One of the most basic questions -and awkward moments- that a tour guide in Costa Rica gets is: How much should I give you like a tip? Or the maid, the waiter, the bell boys, the driver, etc. Tipping in Costa Rica is somewhat like tipping in the U.S. Yet for many travelers it can be confusing.
It happened to me once, when I was starting as a tour guide, that after a long, complicated, yet fun and fantastic tour to the Arenal Volcano, a couple came to us, -the driver and myself- and gave us a bunch of twenty colones bills (They don’t even exist anymore)… I don’t think the whole bunch of twenty colones bills added up to two dollars.
The rest of the passengers gave around $10 to $20 per couple… And yet, this people came to us with big smiles on their faces and gave a bit less than two dollars tip!
Did they realize that they were giving almost nothing? They were so thankful and happy with the tour I truly think they didn’t.
I also know the story of a driver that gave back a hundred thousand colones tip in an airport shuttle (Two hundred dollars). He told the tourist “You don’t know what you are giving me.” and gave it back to the surprised traveler.
Could I blame any of these people? Not at all! Tipping is a mysterious World, and when you are abroad and with a different currency, you simply never know when you are giving too much or too little!
My first rule, regarding this rather spiny subject, is: If you are not sure about the Costa Rican currency, tip in U.S. dollars. Everyone will take the tip happily and you will know exactly how much are you giving.
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Now, let’s see, service per service and person per person how much should you give:
At the airport
At the airport, you will find three people in a row: Skycap, tour guide, and driver.
Skycap: $1-$2 per bag
It depends on what they do for you. $1 per bag unless your luggage is massive and they have to carry it themselves.
Airport Shuttle driver $1-$3
For a short one-way trip, more for longer trips or round-trips, per person.”
Tour Guides or transfer driver/guides at the airport-hotel transfer: $5 per person
You may not realize that your service starts long before your arrival to the gate.
In the Costa Rican airports, these people stand in the middle of a crowd holding a sign while people come out.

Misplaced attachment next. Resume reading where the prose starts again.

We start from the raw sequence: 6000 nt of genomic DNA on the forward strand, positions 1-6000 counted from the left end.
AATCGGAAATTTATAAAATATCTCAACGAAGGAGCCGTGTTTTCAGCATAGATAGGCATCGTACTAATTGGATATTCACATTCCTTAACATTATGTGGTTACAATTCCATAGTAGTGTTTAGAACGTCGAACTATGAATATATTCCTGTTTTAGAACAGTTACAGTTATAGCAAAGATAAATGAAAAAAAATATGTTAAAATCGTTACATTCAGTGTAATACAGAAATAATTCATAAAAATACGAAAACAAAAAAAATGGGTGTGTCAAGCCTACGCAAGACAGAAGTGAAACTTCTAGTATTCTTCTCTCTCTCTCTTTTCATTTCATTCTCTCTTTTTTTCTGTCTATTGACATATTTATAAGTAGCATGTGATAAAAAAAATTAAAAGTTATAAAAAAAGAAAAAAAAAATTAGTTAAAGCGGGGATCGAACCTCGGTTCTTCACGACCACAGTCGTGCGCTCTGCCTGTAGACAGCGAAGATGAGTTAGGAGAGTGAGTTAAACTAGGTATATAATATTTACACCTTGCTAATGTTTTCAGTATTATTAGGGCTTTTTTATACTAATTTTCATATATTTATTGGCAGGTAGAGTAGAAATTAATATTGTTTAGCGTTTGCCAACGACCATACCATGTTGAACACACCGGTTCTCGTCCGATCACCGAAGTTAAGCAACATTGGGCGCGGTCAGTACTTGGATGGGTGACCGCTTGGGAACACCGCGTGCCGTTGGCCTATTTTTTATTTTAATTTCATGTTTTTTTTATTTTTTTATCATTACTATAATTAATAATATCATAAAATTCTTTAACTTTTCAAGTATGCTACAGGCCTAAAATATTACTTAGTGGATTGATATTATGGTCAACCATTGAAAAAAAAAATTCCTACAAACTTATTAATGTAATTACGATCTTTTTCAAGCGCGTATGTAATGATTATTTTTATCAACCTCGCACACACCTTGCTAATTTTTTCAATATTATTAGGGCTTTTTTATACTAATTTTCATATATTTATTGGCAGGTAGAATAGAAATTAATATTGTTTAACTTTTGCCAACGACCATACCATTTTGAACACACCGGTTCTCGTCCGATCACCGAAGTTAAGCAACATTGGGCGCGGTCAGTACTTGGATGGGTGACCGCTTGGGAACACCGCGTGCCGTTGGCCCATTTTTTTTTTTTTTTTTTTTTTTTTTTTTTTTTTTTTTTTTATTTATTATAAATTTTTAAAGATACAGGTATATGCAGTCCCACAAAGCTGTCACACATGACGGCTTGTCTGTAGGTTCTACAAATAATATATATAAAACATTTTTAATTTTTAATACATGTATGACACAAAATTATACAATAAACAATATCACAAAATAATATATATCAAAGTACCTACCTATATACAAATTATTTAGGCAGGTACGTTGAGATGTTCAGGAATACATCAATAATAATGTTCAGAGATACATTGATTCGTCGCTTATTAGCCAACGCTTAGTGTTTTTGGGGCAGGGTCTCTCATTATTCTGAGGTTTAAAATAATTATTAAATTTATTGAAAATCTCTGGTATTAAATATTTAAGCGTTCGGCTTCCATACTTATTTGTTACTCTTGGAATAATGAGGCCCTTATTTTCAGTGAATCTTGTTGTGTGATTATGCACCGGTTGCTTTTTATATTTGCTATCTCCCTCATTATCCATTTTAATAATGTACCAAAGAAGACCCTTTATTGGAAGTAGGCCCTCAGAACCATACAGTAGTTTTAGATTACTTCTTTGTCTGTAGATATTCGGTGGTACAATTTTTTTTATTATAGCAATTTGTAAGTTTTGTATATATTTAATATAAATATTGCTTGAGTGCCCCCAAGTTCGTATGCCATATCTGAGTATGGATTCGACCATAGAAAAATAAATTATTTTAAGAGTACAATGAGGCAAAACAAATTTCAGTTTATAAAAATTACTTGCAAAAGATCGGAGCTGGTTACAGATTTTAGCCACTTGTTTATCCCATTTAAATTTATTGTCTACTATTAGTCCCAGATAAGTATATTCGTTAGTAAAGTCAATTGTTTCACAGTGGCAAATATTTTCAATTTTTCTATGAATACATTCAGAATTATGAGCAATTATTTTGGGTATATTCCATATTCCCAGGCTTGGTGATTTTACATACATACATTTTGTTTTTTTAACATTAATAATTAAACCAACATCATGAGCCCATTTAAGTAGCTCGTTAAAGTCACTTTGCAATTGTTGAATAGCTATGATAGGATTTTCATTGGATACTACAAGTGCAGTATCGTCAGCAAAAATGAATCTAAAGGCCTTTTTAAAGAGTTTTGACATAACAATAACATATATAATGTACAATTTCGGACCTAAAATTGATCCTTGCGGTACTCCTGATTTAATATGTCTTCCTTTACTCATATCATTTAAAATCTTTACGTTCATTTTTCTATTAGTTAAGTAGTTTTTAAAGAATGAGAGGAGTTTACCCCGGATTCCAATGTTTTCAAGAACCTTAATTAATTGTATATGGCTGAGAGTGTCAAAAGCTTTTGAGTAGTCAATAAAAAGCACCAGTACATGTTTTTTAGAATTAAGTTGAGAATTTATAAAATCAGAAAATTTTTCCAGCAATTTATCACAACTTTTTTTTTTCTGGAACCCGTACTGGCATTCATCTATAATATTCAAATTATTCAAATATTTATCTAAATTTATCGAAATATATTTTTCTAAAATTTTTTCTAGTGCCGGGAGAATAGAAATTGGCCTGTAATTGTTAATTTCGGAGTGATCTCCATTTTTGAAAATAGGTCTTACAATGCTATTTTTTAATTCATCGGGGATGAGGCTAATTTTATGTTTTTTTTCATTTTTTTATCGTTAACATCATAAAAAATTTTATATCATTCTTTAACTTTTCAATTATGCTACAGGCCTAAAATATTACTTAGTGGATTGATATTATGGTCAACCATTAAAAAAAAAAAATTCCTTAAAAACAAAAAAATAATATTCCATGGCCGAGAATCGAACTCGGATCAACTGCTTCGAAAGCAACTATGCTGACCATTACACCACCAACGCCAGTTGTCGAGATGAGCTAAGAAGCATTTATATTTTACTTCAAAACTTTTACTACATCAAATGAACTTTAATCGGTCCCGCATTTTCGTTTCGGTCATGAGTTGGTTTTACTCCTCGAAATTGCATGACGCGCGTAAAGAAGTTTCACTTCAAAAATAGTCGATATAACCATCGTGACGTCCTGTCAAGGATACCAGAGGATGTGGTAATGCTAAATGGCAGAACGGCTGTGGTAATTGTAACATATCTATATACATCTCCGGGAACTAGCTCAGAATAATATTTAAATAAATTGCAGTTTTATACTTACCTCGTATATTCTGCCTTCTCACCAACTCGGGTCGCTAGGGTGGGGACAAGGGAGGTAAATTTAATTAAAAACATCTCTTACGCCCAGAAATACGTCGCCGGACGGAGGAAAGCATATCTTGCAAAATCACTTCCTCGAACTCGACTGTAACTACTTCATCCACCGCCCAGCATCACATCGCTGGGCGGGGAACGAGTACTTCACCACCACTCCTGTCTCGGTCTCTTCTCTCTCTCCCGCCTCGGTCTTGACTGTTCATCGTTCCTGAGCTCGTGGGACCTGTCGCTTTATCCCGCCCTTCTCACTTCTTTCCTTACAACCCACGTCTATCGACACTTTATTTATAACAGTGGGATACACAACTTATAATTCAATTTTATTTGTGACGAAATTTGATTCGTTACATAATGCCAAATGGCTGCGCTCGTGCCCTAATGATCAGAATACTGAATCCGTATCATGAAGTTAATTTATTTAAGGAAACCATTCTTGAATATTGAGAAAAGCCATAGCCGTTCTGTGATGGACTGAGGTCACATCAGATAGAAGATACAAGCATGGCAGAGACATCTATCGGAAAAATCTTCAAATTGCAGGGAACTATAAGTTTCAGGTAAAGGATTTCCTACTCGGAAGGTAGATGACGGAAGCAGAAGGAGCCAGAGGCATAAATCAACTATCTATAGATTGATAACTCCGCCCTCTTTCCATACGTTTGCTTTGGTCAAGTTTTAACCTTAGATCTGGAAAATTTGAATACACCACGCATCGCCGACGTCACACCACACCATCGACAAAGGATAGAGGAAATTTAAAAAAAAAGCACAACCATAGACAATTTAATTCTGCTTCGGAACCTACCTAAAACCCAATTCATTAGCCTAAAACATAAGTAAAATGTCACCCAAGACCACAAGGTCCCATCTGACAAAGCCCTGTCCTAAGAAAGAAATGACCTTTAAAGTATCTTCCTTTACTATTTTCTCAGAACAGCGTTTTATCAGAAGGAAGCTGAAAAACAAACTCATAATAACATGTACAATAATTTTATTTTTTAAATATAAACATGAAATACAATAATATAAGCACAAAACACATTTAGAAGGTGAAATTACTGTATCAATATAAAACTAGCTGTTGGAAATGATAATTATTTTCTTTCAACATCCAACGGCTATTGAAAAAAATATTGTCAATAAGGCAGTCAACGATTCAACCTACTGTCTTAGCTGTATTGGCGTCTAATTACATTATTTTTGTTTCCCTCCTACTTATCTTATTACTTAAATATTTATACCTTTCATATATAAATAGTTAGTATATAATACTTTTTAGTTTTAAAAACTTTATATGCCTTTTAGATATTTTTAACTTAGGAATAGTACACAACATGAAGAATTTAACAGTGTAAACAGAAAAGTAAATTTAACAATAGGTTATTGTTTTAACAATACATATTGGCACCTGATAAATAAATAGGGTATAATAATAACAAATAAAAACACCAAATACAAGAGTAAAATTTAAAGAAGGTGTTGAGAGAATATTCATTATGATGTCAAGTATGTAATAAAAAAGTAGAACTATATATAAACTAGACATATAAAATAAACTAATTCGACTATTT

Sometimes for hours.
It is probably one of the most uncomfortable jobs in the travel industry, as the exit in the international airports can be quite chaotic. And they have to be fighting with the other signs and people for you to see them.
While this is happening the driver is to park somewhere close and wait for the guide’s call.
Were they there? On time? Did they bring you the Camino Travel papers? Gave you all the information? And even stayed with you for a short while in the hotel lobby answering questions and confirming everything is fine?
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Once at the hotel:
A hotel maid: $2- $5
Tips in Costa Rica for hotel maids have a broad range, as it depends on how chaotic is the room. Housekeepers usually have the lowest salaries and depend on tips.
You have children, and they left Cheetos and Coke on the floor? Did You spill your shampoo in the bathroom sink? (In a beach hotel) Is there sand all over the room?
$5 to $10 a day.
Best is to tip per day as they may change along your holiday.
If the room is quite clean and little work is to be done $2- $5. Double it if you are in a suite.
Mostly all hotels in Costa Rica offer an envelope for gratuities. Use it and leave it where it was. If there is no envelope, please mark your tips well so that they know it’s a tip. (A paper with a “thank you” over the cash is enough).
A concierge who makes a restaurant reservation for you or provides another service: $5 to $25
It depends on how much time you took from him/her.
In general, they will recommend the restaurant, make the reservation and call you the taxi. The same on a tour or the transportation to another beach or area.
You tip them for their work, yes, but it goes beyond, you are tipping their happy attitude, their knowledge, and contacts.
A hotel employee who brings ice, iron, extra towels or whatever to your room: $1-$3
Depends on how far or heavy was the task.
A bell boy who delivers bags to your room: $1-$2 per bag
But it depends on, are you on the third floor of a hotel without an elevator? How many bags you have? Do they have wheels? Is it a cartload of bags? Were they brought fast?
These answers may bring it up to $5 per bag, and even a bit more.
A waitress/waiter: They do have 10% included by law.
However, if you feel service was exceptional, another 10% is good.
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On the road
A taxi driver: